Consider a more flexible network mask. You do not want to have a LAN segment with 2**16 hosts for a lot of reasons consider using /32 masks for loopbacks /31 masks for WAN links /24 or smaller for school subnets
Cisco recomends against doing this is most of their OSPF design guides
I would recommend against doing that You may have need to multiple areas depending on the size of your network for example if some schools are homed to an intermediary school, consider making that a separate OSPF area. Also consider the x.x.x.x format of OSPF numbering so that if necessary hierachy can be built into the numbering
Why not just number out of network 10? You can now have /31 prefix lengths (network mask) for WAN links.
you can also use secondary address on your lan interface at the same time you keep your primary ip address as 152.157.x.y/24. advertise the secondary in your ospf area . once you are satisfied then move the secondary address to the primary address
you can use variable masks - but one of the advantages of net 10 and friends is that there is lots of address space and you can be wasteful.
Use masks that cut down mental arithmetic - the computers dont care, but people work better that way.
Another poster mentioned secondary addresses - just be careful as OSPF doesnt seem to form adjacencies across secondary addresses, so you need to be consistent about which range is primary and secondary. You also may have to alter each router a couple of times to complete.
dont forget the firewall rules, static routes etc will need to be changed as well.
if you dont understand how it works, the golden rule is test it first, or at least make sure you can go back to the original setup.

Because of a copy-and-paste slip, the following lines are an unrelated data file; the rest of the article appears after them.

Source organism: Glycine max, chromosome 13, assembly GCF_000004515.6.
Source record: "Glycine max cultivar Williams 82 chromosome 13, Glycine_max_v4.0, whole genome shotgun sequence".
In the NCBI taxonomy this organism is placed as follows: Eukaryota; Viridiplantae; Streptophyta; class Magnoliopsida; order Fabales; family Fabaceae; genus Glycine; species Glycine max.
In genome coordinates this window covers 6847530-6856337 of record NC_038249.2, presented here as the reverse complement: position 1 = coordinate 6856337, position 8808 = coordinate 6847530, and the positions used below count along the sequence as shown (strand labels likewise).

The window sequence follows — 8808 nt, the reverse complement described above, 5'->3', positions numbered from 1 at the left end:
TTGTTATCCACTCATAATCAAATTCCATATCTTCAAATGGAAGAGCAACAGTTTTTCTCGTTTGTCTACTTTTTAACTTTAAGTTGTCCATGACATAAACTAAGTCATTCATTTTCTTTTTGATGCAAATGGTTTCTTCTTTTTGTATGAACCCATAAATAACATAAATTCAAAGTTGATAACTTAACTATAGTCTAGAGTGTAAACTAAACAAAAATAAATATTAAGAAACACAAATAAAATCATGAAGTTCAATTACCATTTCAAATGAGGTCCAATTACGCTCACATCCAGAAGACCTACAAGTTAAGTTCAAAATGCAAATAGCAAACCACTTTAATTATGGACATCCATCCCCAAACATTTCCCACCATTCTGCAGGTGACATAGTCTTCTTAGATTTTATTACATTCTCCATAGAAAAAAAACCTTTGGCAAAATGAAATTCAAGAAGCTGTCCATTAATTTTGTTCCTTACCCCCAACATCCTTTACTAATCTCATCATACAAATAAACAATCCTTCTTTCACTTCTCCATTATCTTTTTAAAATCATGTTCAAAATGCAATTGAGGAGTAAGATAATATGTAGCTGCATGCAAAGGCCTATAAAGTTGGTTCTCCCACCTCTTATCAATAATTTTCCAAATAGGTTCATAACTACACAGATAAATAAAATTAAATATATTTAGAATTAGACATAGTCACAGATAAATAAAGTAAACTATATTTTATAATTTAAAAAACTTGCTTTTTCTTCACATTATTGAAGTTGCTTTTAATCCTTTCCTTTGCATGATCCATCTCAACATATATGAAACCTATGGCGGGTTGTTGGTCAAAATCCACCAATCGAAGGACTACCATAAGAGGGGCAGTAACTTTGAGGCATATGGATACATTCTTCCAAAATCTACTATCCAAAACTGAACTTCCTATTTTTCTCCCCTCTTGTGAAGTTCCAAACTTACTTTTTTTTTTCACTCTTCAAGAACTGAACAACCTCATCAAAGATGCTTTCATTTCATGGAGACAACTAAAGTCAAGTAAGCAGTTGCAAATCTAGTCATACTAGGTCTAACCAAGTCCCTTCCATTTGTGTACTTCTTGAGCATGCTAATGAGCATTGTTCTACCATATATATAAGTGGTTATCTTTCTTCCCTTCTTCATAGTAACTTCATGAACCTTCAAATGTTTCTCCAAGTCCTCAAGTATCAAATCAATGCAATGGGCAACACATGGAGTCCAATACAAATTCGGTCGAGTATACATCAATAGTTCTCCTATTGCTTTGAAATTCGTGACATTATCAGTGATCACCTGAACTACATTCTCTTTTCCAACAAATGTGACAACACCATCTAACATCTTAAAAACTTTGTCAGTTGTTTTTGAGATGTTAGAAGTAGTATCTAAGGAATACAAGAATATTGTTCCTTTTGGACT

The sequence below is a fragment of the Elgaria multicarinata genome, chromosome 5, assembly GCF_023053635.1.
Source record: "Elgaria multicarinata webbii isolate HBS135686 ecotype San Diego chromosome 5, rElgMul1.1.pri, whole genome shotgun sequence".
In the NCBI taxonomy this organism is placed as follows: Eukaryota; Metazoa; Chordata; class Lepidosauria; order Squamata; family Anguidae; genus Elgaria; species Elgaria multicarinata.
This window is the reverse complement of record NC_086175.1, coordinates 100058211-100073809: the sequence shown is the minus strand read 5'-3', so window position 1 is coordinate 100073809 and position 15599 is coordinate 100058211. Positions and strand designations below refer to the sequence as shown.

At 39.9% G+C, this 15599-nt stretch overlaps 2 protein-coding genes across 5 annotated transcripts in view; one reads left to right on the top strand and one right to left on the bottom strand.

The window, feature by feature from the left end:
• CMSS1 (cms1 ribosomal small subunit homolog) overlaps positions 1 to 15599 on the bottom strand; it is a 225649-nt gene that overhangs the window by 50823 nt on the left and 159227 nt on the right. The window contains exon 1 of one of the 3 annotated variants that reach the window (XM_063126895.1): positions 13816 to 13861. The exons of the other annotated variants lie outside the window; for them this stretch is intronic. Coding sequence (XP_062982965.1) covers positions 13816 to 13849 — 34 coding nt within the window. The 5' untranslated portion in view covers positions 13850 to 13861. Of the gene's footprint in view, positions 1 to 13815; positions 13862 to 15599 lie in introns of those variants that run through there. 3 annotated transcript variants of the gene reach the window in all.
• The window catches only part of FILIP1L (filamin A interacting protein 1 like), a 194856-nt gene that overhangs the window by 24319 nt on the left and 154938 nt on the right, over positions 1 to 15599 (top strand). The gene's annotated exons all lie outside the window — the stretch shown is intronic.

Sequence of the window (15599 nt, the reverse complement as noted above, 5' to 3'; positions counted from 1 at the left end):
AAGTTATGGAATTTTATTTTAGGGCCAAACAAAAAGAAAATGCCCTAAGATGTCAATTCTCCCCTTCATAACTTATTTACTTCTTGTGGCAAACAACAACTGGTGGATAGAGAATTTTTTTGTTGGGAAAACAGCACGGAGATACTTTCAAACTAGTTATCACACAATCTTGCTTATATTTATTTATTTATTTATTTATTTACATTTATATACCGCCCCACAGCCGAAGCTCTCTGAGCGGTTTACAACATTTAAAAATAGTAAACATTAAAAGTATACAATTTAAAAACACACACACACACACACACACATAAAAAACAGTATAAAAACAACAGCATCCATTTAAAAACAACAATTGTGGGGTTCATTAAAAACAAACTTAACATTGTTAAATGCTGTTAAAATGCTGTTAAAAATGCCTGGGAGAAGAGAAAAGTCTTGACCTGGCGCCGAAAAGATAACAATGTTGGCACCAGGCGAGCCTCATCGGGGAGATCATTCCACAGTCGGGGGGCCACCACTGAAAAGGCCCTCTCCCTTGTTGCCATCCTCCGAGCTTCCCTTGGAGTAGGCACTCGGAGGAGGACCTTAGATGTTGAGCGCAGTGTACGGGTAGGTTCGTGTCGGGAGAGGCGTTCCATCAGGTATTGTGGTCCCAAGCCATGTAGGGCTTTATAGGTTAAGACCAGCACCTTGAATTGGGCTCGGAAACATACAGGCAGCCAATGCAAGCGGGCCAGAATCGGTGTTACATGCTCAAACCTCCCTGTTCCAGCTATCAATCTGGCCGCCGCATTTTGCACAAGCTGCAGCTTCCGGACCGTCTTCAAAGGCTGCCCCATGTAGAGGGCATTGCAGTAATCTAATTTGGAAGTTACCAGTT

No - if you do this you then have multiple OSPF networks interconnected at lots of points (each router).
you can let a single OSPF network propagate routes for lots of different network/mask combinations.
no - use the current area structure. if it works now it is good enough to handle the transition.
yes - but if you do this "on the fly" each link will go down as you renumber it - outages and / or topology changes depending on how much resilience you have.
if you have to alter a link, it is best to be able to login to the remote router by another route, or a modem etc.
if not then maybe use a new config file + reboot, but this is dangerous.... no way back from some errors.
sometimes it is just easier to book a good downtime slot and nuke everything in 1 go.
No way. Never a good idea to use software that isnt in widespread use and with no local experience without a good reason. network software is even more susceptable to issues
NB - it is unlikely that some of your devices support IPv6 - printers, old PCs, other kinds of devices with embedded code. Others may charge for the upgrade (may well be cisco if you arent up to date).
finally if you have slow serial links the extra address size increase IP overheads - depending on your traffic profile it could be significant.
using the 4 -> 6 transition aids is more complex than sorting OSPF....
personally i like only 254 hosts in a subnet - big flat LANs can be a pain if something goes wrong, and central layer 3 switches are cheap if you use stackables.
main risk is that you are too generous with addresses and run out of ranges -e.g. a lot of IP telephony schemes suggest you split the phone off on a separate subnet - that would double the no. of 10.x ranges you would need.
if the network is static and likely to stay that way then fine.
Unfortunately, we're running into problems with the 254 hosts per subnet...some locations have...an exhorbinant amount of static devices (printers...etc), DHCP ranges are continually being squeezed down and there are too many hosts to fit in that 254 limit.
Fortunately, we aren't likely to add a great number of subnets (24-28 are unused, 37-49 are unused, 53 is unused, 55-69 are unused, 71,
73-75, 77, 79, 80, 82,83,85-99,103-129, 135,137-149, 154,156-159, 161,
163(/28) 164 (/31) 165 (/31) 167-200, 210-254 are all unused)
Add 10.x.y.y / 16 as a subint, 10.y.y.y /8 OSPF network mask?